Tesla (NASDAQ:TSLA) has released its third-quarter vehicle production and delivery report, with the company delivering almost 140,000 electric cars, beating Wall Street’s estimate of 129,950 vehicles. These numbers eclipse the previous record set by Tesla in the fourth quarter of 2019, when the company delivered 112,000 cars in one quarter.
From July and September, the electric car maker produced a total of 145,036 vehicles comprised of 16,992 Model S and Model X and 128,044 Model 3 and Model Y. Vehicle production is listed at 15,200 Model S and Model X, as well as 124,100 Model 3 and Model Y.
The third-quarter numbers mark another key milestone for the electric car maker, with both production and deliveries being new records for the company. And despite the electric car maker’s stock taking a tumble on Friday’s pre-market, Wedbush analyst Dan Ives remarked that the Q3 2020 results were impressive nonetheless.
“Overall, these are stellar numbers. The read through here is that China was a source of strength,” Ives said in a statement to Bloomberg.
Ultimately, Tesla’s third-quarter results bode well for the company and its goal of delivering 500,000 cars this year. With Tesla seemingly hitting its stride with Model 3 and Model Y production and deliveries, it appears that the company has a fair chance at setting even more impressive records in Q4 2020. This is especially true in China, where the company has just rolled out a price reduction on the Model 3 Standard Range Plus, which now undercuts rivals from local EV manufacturers.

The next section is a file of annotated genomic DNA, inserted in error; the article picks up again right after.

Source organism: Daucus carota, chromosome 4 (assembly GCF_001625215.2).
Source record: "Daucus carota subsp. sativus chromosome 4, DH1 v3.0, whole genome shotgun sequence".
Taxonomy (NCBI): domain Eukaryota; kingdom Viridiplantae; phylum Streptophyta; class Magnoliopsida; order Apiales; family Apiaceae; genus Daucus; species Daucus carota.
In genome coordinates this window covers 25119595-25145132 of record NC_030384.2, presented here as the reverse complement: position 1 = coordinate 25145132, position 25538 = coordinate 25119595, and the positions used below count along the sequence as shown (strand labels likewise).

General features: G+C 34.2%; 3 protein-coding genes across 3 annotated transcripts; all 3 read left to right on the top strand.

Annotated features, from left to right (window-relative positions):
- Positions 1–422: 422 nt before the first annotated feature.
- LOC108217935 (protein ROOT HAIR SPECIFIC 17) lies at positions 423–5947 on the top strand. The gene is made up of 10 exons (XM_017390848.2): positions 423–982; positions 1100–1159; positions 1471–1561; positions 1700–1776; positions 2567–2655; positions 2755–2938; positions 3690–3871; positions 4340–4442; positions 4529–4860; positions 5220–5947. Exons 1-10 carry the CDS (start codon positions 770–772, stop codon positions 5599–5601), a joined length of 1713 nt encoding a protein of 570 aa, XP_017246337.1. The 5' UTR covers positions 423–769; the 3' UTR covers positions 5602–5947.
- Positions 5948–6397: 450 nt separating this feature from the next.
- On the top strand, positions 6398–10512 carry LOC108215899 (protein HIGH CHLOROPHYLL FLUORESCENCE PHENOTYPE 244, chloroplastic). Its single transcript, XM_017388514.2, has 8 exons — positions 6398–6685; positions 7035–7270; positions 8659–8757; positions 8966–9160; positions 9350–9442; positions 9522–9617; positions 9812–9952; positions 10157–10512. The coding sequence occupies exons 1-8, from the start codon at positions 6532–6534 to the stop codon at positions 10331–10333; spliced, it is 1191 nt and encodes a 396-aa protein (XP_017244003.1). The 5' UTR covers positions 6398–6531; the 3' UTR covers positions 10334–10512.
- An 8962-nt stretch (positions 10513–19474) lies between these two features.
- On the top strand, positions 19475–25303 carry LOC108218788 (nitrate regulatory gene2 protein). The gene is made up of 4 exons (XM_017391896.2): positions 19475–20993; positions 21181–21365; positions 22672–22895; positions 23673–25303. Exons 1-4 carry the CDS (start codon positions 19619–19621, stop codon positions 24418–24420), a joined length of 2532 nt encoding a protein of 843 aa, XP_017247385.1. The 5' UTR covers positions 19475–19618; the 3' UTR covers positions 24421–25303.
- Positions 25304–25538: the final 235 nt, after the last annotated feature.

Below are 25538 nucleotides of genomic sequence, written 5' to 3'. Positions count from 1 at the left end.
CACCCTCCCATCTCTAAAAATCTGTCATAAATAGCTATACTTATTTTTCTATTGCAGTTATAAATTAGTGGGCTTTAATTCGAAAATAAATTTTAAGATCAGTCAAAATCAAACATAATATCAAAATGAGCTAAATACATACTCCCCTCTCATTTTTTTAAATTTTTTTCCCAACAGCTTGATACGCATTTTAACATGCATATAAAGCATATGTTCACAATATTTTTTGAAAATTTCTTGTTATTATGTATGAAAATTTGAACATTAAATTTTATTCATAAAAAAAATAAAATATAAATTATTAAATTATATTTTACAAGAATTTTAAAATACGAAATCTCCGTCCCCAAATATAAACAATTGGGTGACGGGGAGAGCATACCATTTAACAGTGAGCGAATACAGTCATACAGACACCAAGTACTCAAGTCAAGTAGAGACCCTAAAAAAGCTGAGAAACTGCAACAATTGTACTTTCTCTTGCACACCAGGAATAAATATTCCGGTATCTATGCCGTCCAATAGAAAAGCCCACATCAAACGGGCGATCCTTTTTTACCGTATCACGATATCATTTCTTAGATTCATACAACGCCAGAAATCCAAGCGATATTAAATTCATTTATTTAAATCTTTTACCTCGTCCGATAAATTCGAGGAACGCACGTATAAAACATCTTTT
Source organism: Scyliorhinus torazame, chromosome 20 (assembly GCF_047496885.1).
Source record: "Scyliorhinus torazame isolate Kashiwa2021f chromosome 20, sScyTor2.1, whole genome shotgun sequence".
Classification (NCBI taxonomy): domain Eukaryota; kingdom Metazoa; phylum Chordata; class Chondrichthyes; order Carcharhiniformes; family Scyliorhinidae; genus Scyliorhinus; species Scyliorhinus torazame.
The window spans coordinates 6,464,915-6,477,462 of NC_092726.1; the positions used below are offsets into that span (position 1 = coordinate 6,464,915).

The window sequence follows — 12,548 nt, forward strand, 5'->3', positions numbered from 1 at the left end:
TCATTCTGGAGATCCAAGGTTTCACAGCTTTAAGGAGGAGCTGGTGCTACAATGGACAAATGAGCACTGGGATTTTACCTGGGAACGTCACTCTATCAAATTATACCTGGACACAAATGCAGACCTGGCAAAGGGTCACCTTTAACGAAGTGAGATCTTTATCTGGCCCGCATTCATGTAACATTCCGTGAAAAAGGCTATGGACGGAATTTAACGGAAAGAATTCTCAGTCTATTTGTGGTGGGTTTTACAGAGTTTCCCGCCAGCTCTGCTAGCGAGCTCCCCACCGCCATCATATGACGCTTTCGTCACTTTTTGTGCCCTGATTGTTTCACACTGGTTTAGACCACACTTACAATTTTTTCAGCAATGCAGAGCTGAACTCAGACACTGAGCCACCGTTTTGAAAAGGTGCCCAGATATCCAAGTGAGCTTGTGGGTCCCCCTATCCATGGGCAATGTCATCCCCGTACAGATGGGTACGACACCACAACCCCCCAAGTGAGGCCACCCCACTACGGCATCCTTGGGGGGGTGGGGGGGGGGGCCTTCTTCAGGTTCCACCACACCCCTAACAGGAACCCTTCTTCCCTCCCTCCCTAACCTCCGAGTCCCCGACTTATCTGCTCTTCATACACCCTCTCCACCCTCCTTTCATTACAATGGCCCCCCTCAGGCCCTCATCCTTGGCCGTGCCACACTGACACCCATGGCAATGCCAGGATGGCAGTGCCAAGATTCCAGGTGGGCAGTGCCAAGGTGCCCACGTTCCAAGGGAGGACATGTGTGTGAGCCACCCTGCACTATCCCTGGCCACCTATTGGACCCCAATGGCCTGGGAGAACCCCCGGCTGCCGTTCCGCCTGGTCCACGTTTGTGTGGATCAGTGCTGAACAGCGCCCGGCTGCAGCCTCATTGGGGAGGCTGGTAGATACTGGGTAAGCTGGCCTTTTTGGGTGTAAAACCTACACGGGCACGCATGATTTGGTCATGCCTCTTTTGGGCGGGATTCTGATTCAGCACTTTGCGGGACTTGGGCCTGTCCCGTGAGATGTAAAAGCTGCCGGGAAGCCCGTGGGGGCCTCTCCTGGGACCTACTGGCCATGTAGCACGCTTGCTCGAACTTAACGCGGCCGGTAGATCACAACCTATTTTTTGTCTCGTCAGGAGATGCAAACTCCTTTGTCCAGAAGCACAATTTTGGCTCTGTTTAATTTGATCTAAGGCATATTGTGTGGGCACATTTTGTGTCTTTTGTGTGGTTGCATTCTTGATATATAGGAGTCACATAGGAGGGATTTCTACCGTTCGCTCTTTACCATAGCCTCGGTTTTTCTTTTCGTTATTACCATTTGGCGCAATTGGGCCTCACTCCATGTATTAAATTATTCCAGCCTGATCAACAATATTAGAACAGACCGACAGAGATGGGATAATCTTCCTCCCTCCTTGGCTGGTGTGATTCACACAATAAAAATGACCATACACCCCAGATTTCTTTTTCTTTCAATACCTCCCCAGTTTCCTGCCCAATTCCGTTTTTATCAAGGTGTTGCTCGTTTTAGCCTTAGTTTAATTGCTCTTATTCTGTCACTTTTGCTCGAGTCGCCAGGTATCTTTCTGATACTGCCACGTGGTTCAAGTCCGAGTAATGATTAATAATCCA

Tesla’s Q3 2020 production and delivery report could be viewed below.
PALO ALTO, Calif., October 2, 2020 – In the third quarter, we produced just over 145,000 vehicles and delivered nearly 140,000 vehicles.
|Production||Deliveries||Subject to operating lease accounting|
In terms of days of sales, new vehicle inventory declined further in Q3 as we continue to improve our delivery efficiency.
Our net income and cash flow results will be announced along with the rest of our financial performance when we announce Q3 earnings. Our delivery count should be viewed as slightly conservative, as we only count a car as delivered if it is transferred to the customer and all paperwork is correct. Final numbers could vary by up to 0.5% or more. Tesla vehicle deliveries represent only one measure of the company’s financial performance and should not be relied on as an indicator of quarterly financial results, which depend on a variety of factors, including the cost of sales, foreign exchange movements and mix of directly leased vehicles.